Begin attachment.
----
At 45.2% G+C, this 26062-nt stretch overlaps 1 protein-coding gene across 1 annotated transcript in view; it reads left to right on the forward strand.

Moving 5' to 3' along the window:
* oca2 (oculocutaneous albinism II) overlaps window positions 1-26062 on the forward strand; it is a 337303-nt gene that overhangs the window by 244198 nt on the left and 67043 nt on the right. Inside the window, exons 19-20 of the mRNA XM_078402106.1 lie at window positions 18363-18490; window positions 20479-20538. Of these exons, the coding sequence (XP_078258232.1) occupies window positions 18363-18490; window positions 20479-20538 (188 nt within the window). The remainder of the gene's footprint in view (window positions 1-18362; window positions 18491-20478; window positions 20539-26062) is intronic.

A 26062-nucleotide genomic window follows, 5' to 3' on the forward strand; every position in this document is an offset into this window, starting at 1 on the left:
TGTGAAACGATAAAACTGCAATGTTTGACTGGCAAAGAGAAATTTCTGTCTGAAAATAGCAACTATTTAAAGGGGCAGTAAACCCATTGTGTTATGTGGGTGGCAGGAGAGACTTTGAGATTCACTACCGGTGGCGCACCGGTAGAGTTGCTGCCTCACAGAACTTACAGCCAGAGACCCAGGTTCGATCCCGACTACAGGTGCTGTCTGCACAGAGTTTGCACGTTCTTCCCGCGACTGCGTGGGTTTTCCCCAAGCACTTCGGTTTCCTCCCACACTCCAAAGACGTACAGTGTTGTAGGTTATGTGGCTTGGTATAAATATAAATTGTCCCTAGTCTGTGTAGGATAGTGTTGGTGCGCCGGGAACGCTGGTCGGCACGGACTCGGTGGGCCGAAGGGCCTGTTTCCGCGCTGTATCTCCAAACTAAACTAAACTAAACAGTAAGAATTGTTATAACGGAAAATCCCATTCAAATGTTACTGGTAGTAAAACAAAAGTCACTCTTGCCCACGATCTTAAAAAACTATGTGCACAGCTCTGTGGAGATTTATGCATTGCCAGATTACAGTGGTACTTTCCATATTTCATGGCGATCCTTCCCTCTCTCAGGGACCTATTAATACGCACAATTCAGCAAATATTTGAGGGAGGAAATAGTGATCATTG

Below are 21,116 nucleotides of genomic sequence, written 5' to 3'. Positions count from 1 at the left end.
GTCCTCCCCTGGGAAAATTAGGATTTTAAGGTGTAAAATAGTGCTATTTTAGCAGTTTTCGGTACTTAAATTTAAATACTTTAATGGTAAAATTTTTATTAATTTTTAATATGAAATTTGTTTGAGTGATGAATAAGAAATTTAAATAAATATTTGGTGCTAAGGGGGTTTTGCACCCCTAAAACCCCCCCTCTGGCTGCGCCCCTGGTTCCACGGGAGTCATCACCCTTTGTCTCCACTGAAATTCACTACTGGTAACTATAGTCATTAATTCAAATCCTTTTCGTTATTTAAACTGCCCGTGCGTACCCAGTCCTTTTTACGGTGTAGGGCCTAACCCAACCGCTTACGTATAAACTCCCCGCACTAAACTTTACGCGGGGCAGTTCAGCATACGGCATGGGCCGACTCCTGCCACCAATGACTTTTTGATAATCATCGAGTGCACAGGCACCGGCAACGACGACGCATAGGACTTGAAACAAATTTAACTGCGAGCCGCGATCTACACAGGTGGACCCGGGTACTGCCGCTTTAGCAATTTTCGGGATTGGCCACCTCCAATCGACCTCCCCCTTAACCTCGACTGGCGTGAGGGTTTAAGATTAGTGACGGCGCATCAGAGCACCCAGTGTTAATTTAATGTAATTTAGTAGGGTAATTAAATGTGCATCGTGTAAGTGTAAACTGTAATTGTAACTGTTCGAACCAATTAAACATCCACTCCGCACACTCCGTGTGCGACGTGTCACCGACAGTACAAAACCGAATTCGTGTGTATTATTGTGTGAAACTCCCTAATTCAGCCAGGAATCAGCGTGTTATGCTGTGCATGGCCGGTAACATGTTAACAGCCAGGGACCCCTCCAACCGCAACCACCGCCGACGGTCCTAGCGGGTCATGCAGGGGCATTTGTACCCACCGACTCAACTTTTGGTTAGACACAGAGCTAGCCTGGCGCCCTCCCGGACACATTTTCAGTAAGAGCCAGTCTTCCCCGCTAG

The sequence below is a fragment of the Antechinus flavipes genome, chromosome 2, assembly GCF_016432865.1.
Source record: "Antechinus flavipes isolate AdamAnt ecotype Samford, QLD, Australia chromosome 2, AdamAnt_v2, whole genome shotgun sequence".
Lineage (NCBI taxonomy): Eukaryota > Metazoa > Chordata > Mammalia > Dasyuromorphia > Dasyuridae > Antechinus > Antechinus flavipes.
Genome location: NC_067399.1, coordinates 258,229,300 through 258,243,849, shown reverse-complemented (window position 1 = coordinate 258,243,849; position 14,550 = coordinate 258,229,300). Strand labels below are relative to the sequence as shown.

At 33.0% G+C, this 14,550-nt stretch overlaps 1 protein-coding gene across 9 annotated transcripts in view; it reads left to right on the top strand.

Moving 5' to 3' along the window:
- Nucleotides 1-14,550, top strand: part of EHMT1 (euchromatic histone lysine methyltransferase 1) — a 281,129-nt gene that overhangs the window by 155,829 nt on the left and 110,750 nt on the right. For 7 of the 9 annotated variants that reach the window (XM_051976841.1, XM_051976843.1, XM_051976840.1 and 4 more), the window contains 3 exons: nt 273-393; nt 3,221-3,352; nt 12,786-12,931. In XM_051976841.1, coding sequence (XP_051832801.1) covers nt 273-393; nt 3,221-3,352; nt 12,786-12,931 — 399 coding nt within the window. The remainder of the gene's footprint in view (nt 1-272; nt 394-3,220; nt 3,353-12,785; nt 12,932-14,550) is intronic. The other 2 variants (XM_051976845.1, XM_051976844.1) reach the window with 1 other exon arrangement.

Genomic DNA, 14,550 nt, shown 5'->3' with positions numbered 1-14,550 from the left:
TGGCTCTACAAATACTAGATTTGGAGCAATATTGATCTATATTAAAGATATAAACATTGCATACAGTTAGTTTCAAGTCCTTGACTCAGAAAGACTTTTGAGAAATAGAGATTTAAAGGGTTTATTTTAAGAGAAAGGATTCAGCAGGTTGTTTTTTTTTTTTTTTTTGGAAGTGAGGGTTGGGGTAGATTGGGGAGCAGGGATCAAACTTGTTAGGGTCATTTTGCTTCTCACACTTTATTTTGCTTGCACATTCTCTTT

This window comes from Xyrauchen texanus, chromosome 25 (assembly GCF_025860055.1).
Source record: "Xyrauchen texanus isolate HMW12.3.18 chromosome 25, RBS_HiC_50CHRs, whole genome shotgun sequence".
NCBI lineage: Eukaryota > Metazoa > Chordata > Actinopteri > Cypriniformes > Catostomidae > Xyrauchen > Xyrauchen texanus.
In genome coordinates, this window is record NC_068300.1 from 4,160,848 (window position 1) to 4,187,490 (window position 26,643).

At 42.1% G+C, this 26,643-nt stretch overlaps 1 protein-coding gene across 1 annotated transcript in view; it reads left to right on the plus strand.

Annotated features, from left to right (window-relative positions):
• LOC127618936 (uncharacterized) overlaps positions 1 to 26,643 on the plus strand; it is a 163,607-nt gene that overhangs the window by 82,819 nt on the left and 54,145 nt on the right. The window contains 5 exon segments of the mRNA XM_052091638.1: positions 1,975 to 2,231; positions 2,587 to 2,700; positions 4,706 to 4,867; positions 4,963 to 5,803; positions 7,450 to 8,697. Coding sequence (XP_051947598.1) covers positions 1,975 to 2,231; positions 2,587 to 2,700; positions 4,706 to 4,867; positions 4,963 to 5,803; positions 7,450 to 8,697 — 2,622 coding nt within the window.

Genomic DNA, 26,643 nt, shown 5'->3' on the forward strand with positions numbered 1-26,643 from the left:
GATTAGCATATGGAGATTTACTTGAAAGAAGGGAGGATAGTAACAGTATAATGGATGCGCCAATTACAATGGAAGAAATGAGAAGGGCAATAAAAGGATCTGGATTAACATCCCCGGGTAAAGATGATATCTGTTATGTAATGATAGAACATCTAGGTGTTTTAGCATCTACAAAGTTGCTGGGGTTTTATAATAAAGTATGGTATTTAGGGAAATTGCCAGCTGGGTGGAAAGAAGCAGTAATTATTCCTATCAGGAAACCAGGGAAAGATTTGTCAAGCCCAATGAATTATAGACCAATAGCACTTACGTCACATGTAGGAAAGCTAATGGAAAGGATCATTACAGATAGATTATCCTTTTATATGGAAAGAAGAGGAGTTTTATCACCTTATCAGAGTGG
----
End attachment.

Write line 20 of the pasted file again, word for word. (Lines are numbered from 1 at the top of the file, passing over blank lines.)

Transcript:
In genome coordinates, this window is record NC_068300.1 from 4,160,848 (window position 1) to 4,187,490 (window position 26,643).